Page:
thu 13/12/2018

Show Boat, New London Theatre | reviews, news & interviews

Show Boat, New London Theatre

Show Boat, New London Theatre

Iconic musical sails into the West End

Blossom time: the cast of Daniel Evans's production of 'Show Boat'Johan Persson

The Cotton Blossom looks mighty fine in its latest London iteration, Daniel Evans's winning Sheffield Theatre revival of Show Boat joining the ongoing runs of Guys and Dolls and Funny Girl to offer West End audiences a synoptic view of Broadway musical history. And surely no Broadway title remains more iconic than this one – the 1927 collaboration between Oscar Hammerstein II and Jerome Kern that set the musical form on course towards a level of maturity and daring that few up until that time would have thought possible.

But which Show Boat to stage? That as ever remains the question with a piece that exists in various forms large and small, Evans having chosen a newly-filleted version first seen at Connecticut's Goodspeed Opera House in 2011.

Lacking the (somewhat self-conscious) majesty of the Hal Prince production from the 1990s that played Toronto, New York, and London (that last date at the Prince Edward Theatre in 1998), this version allows the singers to show their acting chops: think of it as a grander-scale version of the Donmar musical stagings in which Evans launched his acting career. Indeed, it was sweet on press night to see the director seated alongside his Merrily We Roll Along colleagues from nearly 16 years ago, Samantha Spiro and Julian Ovenden

Show Boat, meanwhile, remains a marvel not least in its scope, the adaptation of Edna Ferber's novel encompassing 40 years to tell of a changing America amid which the one constant, of course, is time, as imaged in the "ol' man river" that stands as the musical's primordially stirring leitmotif. If the storytelling by necessity seems a bit ragged – the second act hurtles across the years, reliant here on some deft video footage to apprise us of a still-aborning nation – that score constitutes its own unassailable glory. One could listen to "You Are Love" on a more or less perpetual loop, as soaringly performed by Gina Beck as the dewy-eyed heroine, Magnolia, whose hard knocks mirror the growing pains of her country, and, playing Gaylord, American performer Chris Peluso (pictured above), who has – luckily for London – stayed on in the capital following his recent run in Miss Saigon

Evans is especially deft at charting the numerous pairings that thread their way through the material – not just the baleful rapport between Magnolia and the feckless Gay but between the paterfamilias of the Cotton Blossom riverboat, Malcolm Sinclair's warmly conceived Captain Andy, and his termagant of a wife, Parthy, a steadfast sourpuss whom Lucy Briers invests with the necessarily dour devotion.

Among the black community seen to be very much at work "while the white folk play" – on that front, Evans exposes the limitations in Captain Andy's assertion of the show boat's inhabitants as "one big happy family" – Emmanuel Kojo's firm-voiced if possibly too-young Joe finds an eleventh-hour mate in Sandra Marvin's sprightly Queenie (pictured below with Kojo). Along the way, the production is gently alive to the shifting racial dynamic, an early, split-second face-off between the races giving way in time to the shared exuberance of choreography from Alistair David that allows every sector of society its glimpse of joy.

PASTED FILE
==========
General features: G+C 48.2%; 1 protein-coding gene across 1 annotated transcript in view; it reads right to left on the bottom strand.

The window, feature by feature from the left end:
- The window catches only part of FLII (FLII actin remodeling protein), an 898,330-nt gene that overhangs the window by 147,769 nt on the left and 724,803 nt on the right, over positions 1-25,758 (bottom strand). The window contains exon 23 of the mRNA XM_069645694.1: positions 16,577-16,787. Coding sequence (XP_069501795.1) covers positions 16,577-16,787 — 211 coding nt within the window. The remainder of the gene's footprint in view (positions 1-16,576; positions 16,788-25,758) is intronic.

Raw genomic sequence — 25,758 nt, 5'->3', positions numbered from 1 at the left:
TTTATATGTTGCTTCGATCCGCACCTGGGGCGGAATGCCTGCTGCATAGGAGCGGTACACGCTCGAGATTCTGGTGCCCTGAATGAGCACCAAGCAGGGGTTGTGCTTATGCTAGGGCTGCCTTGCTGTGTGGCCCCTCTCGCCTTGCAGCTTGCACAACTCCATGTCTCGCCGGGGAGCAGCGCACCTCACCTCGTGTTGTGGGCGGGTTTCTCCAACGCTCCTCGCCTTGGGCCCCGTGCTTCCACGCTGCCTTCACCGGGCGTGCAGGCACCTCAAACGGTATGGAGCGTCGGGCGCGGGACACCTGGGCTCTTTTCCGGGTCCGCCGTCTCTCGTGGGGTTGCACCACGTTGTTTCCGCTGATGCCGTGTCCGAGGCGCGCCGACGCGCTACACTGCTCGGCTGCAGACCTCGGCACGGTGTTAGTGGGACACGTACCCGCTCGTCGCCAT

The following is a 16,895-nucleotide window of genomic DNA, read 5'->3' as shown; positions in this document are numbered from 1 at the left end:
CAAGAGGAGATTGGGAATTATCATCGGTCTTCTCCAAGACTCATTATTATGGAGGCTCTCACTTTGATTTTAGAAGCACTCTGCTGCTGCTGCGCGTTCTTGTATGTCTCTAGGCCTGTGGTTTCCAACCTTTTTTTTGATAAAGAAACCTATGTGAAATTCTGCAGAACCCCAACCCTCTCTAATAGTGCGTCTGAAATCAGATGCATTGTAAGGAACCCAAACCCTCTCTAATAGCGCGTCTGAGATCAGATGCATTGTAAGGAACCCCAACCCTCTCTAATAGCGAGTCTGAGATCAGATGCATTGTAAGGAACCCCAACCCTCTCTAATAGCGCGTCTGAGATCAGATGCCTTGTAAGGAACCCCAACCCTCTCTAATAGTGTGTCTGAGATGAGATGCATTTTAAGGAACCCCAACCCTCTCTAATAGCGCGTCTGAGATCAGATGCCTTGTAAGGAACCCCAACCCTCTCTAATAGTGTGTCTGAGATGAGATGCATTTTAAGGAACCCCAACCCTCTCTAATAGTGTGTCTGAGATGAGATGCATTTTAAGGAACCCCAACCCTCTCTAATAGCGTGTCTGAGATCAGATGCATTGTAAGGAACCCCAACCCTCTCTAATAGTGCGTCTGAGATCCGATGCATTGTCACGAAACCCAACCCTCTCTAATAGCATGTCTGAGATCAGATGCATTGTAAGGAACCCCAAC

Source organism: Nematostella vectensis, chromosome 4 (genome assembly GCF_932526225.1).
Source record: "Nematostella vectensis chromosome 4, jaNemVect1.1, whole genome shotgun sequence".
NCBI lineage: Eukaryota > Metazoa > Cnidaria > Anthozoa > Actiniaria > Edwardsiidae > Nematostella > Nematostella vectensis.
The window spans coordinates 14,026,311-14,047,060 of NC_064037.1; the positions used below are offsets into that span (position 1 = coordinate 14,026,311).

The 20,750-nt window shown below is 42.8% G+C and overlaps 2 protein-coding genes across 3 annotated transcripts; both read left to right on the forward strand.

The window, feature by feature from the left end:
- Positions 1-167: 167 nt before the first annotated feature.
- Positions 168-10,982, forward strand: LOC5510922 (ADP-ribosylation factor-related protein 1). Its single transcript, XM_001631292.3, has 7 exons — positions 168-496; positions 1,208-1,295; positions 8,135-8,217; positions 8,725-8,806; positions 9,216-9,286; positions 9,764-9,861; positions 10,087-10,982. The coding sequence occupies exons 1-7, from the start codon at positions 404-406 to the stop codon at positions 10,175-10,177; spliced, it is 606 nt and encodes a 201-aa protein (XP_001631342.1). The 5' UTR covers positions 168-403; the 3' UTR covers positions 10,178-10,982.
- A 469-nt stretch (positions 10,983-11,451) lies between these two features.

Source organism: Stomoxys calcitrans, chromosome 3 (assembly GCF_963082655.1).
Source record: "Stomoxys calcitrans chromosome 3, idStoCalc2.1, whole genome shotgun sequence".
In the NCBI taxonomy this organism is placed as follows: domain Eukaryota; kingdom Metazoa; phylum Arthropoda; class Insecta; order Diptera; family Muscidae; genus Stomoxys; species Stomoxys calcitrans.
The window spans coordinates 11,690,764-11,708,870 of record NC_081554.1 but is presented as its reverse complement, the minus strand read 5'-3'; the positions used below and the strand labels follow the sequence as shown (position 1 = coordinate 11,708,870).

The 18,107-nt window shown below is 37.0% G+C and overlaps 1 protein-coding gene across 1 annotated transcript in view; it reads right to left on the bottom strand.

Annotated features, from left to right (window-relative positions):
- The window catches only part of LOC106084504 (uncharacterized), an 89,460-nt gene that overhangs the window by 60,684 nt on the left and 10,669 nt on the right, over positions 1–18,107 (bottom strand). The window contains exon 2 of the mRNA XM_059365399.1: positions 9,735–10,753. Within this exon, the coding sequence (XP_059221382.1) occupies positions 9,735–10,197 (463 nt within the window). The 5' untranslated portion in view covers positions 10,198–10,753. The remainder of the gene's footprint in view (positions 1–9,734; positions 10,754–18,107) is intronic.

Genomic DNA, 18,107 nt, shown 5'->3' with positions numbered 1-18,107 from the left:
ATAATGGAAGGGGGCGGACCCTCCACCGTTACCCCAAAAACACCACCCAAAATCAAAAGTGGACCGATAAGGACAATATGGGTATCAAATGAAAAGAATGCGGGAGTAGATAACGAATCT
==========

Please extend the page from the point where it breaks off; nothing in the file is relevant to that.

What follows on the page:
These bursts of enthusiasm are granted a grim counterpart not just in the heavy-drinking Gay's abandonment of his family but in the downward trajectory of the secondary female lead, the mulatto Julie. Her bi-racial past the initial engine of the narrative sprawl, Julie gets two of the show's best numbers, including the celebrated torch song, "Bill", here reimagined by the amazing Rebecca Trehearn as the tragic last hurrah of a character seen to inhabit Queenie's sung premonition during the first act that "mis'ry's comin' aroun'". (It's relatively unusual these days to have a white performer in this part, but Goodspeed did in 2011 and Trehearn does it more than proud.) 

By that point, too, the production has long since gained a footing that is less sure of itself at the very start, some sound issues (muffled company diction and the like) conjoining with a sequestered-away orchestra to make one question momentarily just how watertight Show Boat in fact might be. 

But by the time Evans and co bring the competing strands of this seismic work together for a finale kicked into overdrive by a bravura turn from dancer Danny Collins as Frank Schultz, the audience is in thrall to a piece that before too long will be a century old. Its power, as Joe in his wisdom forever reminds us, just keeps rolling along.

One could listen to "You Are Love" on a more or less perpetual loop, as soaringly performed by Gina Beck and Chris Peluso

rating

Editor Rating: 
4
Average: 4 (1 vote)

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